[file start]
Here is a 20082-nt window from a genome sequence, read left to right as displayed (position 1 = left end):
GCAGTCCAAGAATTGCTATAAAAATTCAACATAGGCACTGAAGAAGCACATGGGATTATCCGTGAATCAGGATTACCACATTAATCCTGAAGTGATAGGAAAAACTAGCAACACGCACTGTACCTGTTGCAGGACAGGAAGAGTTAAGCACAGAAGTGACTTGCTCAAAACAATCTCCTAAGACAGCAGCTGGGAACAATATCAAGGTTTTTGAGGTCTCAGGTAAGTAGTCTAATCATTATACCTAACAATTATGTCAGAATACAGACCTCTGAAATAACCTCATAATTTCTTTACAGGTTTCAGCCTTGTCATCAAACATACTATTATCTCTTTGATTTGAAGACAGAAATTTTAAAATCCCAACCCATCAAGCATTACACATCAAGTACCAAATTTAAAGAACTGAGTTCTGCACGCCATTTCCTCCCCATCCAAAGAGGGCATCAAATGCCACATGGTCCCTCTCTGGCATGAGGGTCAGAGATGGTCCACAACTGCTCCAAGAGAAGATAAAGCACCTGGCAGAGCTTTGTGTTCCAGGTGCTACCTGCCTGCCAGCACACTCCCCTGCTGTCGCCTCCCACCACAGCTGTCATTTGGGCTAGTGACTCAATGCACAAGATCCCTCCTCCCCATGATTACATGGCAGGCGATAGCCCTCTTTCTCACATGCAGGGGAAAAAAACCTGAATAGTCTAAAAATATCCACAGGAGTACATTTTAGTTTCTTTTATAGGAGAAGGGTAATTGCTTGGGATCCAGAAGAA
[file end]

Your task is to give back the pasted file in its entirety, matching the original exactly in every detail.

Here is a 20082-nt window from a genome sequence, read left to right as displayed (position 1 = left end):
GCAGTCCAAGAATTGCTATAAAAATTCAACATAGGCACTGAAGAAGCACATGGGATTATCCGTGAATCAGGATTACCACATTAATCCTGAAGTGATAGGAAAAACTAGCAACACGCACTGTACCTGTTGCAGGACAGGAAGAGTTAAGCACAGAAGTGACTTGCTCAAAACAATCTCCTAAGACAGCAGCTGGGAACAATATCAAGGTTTTTGAGGTCTCAGGTAAGTAGTCTAATCATTATACCTAACAATTATGTCAGAATACAGACCTCTGAAATAACCTCATAATTTCTTTACAGGTTTCAGCCTTGTCATCAAACATACTATTATCTCTTTGATTTGAAGACAGAAATTTTAAAATCCCAACCCATCAAGCATTACACATCAAGTACCAAATTTAAAGAACTGAGTTCTGCACGCCATTTCCTCCCCATCCAAAGAGGGCATCAAATGCCACATGGTCCCTCTCTGGCATGAGGGTCAGAGATGGTCCACAACTGCTCCAAGAGAAGATAAAGCACCTGGCAGAGCTTTGTGTTCCAGGTGCTACCTGCCTGCCAGCACACTCCCCTGCTGTCGCCTCCCACCACAGCTGTCATTTGGGCTAGTGACTCAATGCACAAGATCCCTCCTCCCCATGATTACATGGCAGGCGATAGCCCTCTTTCTCACATGCAGGGGAAAAAAACCTGAATAGTCTAAAAATATCCACAGGAGTACATTTTAGTTTCTTTTATAGGAGAAGGGTAATTGCTTGGGATCCAGAAGAA